- 2009: A child conceived using gametes from anonymous sperm and ova donors was diagnosed with spinal muscular atrophy type 1. Fertility and Sterility.
- 2009: New England Cryogenic Center (NECC) sued by a woman claiming that her children inherited genetic disorders. Other families who used this donor also report issues. Boston Herald.
- 2009: A Pacific Reproductive Services donor passed along HCM, a fatal heart disease, to 9 of his 22 known offspring. One child consequently died. JAMA.
- 2008: Idant Laboratories sued by a mother whose daughter was a carrier of the Fragile X gene (FMR1) as a result of donor sperm. The Am. Journal of Med. Genetics. [8/09 Genomics Law Report: Strict Liability for Sperm? ]
- 2008: Two donor sibling cohorts from California Cryobank have a very high percentage of their children diagnosed with PDD-NOS (Autism). O Magazine.
- 2006: An International Cryogenics donor transmits Severe Congenital Neutropenia to at least 5 offspring. J Pediatrics.
- 2006: A Fairfax Cryobank donor offspring diagnosed with Delta Storage Pool Deficiency (delta-SPD). Self Magazine.
- 2004: A Fairfax Cryobank donor transmitted familial Hemophagocytic Lymphohistiocytosis (FH), to twins, one child subsequently died. Self Magazine.
- 2003: An egg donor passes along Cystic Fibrosis. [5/03 FindLaw: Better to Have Never Been Born? Wrongful Life Litigation ]
- 2002: A Dutch donor conceived 18 children before being diagnosed with Autosomal Dominant Cerebellar Ataxia (ADCA). J. Med. Ethics.
- 2002: One recipient, two cases of spinal muscular atrophy (SMA). Fertility and Sterility.
- 2001: British-based donor of Australian origin with at least 43 offspring passed along potentially fatal genetic disorder, Opitz Syndrome. London Sunday Times.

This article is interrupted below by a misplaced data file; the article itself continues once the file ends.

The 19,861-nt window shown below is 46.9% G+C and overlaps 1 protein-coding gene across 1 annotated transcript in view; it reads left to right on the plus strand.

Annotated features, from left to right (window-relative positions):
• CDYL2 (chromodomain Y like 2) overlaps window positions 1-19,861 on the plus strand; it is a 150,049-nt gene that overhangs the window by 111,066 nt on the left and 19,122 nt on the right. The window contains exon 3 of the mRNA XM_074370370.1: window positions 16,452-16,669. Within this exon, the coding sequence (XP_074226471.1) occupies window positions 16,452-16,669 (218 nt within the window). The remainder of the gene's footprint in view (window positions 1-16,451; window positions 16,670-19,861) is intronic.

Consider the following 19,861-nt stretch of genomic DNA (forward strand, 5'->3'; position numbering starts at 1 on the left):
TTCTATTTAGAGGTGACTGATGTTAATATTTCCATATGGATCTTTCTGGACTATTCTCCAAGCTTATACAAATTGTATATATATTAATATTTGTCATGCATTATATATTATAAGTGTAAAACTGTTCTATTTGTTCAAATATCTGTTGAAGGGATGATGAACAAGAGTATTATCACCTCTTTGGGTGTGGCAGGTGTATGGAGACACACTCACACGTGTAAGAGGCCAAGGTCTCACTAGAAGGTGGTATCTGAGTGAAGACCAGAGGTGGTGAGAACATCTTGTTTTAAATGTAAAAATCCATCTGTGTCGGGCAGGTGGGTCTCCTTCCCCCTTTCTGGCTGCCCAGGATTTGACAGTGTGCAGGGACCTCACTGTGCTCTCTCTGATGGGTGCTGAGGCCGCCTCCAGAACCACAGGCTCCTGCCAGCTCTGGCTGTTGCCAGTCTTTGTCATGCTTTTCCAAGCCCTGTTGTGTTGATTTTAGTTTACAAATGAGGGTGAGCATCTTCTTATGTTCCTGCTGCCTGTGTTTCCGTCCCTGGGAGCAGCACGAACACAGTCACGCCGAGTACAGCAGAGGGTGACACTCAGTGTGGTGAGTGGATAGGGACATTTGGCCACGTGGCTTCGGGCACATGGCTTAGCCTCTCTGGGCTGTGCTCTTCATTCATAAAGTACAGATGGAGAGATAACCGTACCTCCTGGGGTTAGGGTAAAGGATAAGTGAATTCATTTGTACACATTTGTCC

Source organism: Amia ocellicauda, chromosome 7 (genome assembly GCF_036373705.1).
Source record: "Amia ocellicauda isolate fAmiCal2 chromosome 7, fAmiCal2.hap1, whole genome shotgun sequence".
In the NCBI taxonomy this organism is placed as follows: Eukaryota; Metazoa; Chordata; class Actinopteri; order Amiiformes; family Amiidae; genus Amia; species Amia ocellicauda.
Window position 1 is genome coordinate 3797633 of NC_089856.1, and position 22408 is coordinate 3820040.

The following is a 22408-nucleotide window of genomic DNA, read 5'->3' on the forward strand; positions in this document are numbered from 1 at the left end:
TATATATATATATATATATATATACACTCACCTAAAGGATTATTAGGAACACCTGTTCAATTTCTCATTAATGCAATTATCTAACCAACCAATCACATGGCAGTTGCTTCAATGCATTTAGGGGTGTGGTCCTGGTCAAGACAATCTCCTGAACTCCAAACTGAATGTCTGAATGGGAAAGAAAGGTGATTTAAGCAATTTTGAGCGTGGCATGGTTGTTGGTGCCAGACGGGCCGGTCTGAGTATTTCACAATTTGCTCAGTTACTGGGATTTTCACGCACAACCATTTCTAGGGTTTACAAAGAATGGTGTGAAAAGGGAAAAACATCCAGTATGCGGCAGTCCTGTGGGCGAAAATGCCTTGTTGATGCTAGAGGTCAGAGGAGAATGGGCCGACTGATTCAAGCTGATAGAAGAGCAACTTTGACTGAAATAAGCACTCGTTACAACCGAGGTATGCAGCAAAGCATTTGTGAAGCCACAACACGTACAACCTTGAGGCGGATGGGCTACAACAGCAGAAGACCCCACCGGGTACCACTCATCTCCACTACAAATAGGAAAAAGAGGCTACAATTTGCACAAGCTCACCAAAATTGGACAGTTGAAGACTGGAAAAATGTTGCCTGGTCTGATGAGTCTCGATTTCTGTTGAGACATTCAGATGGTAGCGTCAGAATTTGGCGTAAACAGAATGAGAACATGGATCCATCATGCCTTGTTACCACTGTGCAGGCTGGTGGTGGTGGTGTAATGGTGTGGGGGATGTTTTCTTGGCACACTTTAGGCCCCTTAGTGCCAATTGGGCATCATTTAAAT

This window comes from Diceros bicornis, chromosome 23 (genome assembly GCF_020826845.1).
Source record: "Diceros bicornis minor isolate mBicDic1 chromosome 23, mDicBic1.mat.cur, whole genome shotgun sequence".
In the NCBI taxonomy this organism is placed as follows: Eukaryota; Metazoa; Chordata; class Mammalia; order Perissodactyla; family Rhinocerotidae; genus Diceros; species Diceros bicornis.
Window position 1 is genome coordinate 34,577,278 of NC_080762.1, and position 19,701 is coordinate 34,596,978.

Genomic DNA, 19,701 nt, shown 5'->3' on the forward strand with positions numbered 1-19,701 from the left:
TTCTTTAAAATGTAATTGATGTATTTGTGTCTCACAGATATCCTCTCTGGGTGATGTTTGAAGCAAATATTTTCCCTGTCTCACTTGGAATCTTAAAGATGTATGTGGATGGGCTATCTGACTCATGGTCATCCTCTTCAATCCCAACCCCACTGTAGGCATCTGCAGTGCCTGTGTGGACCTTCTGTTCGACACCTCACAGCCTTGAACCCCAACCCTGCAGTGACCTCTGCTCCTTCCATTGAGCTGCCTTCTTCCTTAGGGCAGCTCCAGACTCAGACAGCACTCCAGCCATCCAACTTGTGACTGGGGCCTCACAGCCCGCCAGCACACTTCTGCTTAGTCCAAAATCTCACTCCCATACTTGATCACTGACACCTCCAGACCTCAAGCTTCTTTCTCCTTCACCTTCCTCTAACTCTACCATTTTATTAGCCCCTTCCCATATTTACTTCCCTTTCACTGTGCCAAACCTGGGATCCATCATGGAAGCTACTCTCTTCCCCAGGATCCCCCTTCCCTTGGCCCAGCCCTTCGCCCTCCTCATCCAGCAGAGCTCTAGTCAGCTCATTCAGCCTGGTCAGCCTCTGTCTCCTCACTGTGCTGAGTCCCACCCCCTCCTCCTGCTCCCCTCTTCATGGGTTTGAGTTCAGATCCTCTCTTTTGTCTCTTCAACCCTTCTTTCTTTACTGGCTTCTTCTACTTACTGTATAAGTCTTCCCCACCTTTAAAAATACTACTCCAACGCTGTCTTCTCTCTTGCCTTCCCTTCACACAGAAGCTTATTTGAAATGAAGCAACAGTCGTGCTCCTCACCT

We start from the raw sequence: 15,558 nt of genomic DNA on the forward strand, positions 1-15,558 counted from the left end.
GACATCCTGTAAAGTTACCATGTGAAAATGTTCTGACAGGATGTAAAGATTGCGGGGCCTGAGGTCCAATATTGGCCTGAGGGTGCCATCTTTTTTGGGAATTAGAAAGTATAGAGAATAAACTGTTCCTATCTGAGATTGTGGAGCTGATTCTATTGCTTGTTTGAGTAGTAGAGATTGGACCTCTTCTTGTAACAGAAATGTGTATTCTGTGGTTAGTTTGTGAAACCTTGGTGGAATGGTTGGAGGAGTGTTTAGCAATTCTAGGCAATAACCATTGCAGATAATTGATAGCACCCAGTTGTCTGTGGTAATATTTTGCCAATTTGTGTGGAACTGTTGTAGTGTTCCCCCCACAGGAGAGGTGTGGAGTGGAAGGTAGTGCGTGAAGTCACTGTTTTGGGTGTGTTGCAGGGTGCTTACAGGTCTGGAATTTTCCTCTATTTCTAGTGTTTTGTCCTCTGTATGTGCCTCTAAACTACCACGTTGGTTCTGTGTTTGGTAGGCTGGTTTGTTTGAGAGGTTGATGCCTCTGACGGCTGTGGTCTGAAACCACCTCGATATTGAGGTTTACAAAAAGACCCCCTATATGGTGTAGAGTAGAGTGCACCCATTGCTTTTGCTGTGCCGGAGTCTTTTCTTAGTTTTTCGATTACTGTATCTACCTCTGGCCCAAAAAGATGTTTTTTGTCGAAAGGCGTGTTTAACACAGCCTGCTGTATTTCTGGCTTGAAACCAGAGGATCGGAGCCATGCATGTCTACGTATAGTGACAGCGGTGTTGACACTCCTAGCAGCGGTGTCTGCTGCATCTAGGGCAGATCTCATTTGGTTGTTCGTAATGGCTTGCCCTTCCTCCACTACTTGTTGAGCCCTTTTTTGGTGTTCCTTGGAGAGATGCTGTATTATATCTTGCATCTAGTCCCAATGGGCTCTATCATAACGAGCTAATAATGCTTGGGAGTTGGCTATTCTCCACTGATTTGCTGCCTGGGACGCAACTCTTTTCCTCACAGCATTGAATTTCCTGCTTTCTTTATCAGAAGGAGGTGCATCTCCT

- 2011: The Guardian: Donor-conception: 'I'd got to the bottom of a secret'
- 1995: California Cryobank donor who donated 1500 vials of sperm transmitted Autosomal Dominant Polycystic Kidney Disease. Johnson vs. California Cryobank.
Currently, many US facilities either refuse to update donor/offspring medical information or, even if they accept updates, refuse to share the information. Or they make the process of reporting so complex and expensive that donors and recipients simply cannot comply or afford it. In addition, US sperm banks do not have an accurate accounting of all children born from any one donor, so if illness is reported, it is then impossible to notify all potentially affected families.
- 84% of sperm donors have never been contacted by their clinic(s) for medical updates.
- 96% of egg donors have never been contacted by their clinic(s) for medical updates.
- 23% of sperm donors felt that they had medical/genetic issues that would be important to share with families.
- 31% of egg donors felt they had medical/genetic issues that would be important to share with families.
- 94% of sperm donors would have accepted an offer for genetic testing, had it had been offered by their sperm banks.
Genetic and Medical Illnesses and Disorders
Partial list of genetic/medical illnesses and disorders reported by donors and recipient families on the Donor Sibling Registry:
- Acute Lymphoblastic Leukemia
- Agenesis of the Corpus Callosum
- Alpha 1 Deficiency
- Alpha Thalassemia
- Amniotic Band Syndrome
- Arnold-Chiari malformation
- Atrial Septal Aneurysm
- Atrial Septal Defect (ACD)
- Bi-cuspid Aortic Valve Disease
- Auto Immune Thyroiditis
- Borderline Personality Disorder
- Brachydactyly Type D
- Brain Aneuurysm
- Branched-chain Ketoaciduria
- Breast Cancer
- Canavan Disease
- Cardiac (ASD PDA) and Pulmonary Hypertension
- Cavemous Angioma
- Cavernous Malformation D (gene is called CCM1)
- Cerebral Palsy
- Chiari Malformation